Divided feedback on Anchorage's proposed 5% alcohol sales tax
There's divided feedback on Anchorage's proposed 5% alcohol sales tax.
On one hand, non-profit organizations, like the United Way of Anchorage and the Anchorage Coalition to End Homelessness say these tax dollars are much needed to address issues within the community. On the other hand, some local restaurants and breweries want the city to find another way.
"I get it, I get that we have an issue, and we have a problem. We want to see that solved, because we deal with it everyday here at the Matanuska Brewing Company," said owner, Matt Tomter. "We're right here in Midtown, and we're in the center of the problem, but I think there's money already there. We're already collecting it and they need to figure out how to use money that they've already got in a more effective way."
The Coalition to End Homelessness says that at any given moment, there are about 1100 people experiencing homelessness in Anchorage. The tax dollars would not only go toward addressing that problem, but also towards issues of substance abuse and misuse.
Michelle Brown, President of the United Way of Anchorage said, "In order to do that, we have to move beyond just philanthropy and projects. We really need to develop a comprehensive community system that finds people in distress, gets them in the right placement, make sure they stay permanently housed, and don't fall into homelessness again. To break that cycle, and to help homeless people today, and to anyone who might fall homeless in the future, we need long term sustainable funding."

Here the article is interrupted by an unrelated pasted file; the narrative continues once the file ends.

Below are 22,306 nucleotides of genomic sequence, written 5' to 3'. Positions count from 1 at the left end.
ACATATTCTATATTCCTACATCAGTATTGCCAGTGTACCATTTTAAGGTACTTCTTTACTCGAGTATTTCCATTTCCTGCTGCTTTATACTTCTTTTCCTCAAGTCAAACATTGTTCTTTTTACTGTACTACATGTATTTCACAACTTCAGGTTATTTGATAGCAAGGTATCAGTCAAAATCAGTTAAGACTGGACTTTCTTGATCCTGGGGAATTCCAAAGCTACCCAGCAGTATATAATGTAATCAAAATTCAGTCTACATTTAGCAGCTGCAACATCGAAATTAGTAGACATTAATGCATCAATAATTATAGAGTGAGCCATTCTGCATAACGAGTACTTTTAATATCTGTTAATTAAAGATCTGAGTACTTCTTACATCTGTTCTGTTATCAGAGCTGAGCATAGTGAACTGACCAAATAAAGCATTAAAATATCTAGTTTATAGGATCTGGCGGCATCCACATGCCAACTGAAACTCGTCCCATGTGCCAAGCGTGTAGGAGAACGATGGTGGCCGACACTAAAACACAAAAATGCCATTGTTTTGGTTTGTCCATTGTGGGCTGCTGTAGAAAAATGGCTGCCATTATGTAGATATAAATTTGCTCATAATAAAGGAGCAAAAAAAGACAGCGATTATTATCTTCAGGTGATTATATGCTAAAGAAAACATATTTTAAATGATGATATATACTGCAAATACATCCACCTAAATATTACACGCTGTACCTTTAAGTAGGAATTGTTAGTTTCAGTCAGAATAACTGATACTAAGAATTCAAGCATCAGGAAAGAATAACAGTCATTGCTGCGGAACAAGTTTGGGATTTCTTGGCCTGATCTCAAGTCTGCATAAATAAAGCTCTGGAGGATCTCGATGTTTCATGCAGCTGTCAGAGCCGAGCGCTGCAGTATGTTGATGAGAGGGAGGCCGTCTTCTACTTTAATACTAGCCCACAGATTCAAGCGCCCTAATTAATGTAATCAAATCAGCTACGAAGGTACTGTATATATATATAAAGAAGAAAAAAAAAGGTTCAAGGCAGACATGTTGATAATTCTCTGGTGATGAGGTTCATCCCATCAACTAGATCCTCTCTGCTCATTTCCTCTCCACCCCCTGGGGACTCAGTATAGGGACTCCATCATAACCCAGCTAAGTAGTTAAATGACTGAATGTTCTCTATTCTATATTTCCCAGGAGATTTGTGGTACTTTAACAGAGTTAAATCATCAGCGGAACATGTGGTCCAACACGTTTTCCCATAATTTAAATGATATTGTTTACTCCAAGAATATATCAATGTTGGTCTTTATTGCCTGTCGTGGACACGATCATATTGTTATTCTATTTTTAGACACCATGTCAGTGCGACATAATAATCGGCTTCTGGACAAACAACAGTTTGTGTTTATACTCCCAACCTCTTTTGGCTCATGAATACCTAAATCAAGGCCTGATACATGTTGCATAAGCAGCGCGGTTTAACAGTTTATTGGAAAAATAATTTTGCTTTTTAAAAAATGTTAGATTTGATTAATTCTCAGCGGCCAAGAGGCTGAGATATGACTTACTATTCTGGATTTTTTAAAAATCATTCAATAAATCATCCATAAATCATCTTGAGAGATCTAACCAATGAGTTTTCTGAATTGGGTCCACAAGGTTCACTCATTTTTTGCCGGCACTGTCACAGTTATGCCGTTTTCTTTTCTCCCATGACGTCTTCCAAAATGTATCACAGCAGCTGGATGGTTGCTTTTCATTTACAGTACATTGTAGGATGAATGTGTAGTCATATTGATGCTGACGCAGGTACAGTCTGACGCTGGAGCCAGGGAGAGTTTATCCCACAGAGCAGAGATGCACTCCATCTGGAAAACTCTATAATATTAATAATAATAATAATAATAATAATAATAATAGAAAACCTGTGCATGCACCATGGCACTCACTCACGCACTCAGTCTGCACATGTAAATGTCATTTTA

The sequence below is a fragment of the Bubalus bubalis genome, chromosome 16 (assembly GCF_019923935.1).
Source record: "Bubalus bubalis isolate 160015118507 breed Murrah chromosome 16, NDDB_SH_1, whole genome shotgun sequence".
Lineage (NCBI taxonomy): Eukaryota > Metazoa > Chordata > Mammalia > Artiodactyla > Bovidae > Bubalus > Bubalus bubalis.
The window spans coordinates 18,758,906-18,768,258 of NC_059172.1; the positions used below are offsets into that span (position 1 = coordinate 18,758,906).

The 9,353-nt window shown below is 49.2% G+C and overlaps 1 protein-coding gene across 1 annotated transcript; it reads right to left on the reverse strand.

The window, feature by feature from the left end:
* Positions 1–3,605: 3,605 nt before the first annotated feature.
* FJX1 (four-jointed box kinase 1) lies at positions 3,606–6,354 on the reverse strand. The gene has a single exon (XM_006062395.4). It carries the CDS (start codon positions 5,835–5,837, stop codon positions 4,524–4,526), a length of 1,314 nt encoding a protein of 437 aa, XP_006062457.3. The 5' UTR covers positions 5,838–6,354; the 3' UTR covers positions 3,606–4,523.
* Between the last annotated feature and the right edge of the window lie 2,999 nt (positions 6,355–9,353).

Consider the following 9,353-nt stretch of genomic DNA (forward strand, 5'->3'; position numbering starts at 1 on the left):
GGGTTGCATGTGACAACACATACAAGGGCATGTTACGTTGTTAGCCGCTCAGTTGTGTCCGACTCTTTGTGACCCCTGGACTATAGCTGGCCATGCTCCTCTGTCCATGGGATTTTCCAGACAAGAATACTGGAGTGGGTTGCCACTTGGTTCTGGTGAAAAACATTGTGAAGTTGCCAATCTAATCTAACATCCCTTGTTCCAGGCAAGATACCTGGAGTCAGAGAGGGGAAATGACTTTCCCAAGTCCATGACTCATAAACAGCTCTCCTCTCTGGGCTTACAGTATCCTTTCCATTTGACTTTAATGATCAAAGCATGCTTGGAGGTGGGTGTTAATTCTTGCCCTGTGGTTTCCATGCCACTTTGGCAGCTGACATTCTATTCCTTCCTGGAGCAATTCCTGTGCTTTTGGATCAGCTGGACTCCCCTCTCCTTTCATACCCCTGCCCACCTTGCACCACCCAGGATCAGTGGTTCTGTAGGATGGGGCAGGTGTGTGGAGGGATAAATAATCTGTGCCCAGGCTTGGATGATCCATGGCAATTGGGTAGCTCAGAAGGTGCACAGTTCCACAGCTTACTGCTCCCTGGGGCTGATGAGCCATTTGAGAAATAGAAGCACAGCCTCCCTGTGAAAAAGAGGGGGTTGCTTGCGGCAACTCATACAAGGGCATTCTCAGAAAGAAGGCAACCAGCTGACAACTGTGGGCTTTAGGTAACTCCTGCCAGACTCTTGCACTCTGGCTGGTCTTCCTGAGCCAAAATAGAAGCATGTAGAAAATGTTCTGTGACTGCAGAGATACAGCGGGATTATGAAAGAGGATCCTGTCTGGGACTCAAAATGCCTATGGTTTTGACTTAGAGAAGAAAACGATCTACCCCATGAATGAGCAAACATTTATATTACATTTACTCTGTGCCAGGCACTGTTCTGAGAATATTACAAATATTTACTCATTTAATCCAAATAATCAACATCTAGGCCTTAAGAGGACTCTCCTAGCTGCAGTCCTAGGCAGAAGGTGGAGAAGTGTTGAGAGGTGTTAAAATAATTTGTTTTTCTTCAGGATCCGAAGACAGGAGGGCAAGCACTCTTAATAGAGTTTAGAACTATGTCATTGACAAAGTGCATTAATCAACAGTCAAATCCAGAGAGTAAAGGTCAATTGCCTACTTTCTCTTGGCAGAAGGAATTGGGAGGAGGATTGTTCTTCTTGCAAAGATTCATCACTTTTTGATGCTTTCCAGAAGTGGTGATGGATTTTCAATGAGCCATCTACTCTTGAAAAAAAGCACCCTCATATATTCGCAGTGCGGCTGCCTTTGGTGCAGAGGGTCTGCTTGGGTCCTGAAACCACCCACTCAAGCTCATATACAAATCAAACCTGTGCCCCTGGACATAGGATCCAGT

Non-profit organizations in support of the measure hope Anchorage residents will keep these things in mind when they head to the polls in April.
"We know that behavioral health, and mental health supports are lacking in Anchorage, said Jasmine Khan, Executive Director of the Anchorage Coalition to end Homelessness. "Many many people in our community have family members or neighbors who have struggled with substance misuse and/or behavioral and mental health challenges, and this tax would bring in funding for all of those services."
Matt Tomter says there's a continuing reminder that these issues need to be dealt with, but believes the state and the city should work out a more efficient way to use the excise tax that's already in place, or come up with a way for everyone contribute.
"We're already the highest alcohol tax state in the nation, and right now the state collects roughly 40-million dollars a year through an excise tax on the sale of all alcohol," said Tomter. "Now, just because the city and the state can't figure out how to share that money properly, they shouldn't put the burden back on the citizens of Anchorage once again, in order to fix a problem where there's money already being collected for it."
If you or anyone you know is at risk of homelessness, or is homeless and needs help, you can always dial 211 to get connected with an information specialist who can help.
Residents are encouraged to attend the anchorage assembly meetings to ask questions about how this tax will work, and exactly where the funds will go, before making a decision at the polls in April.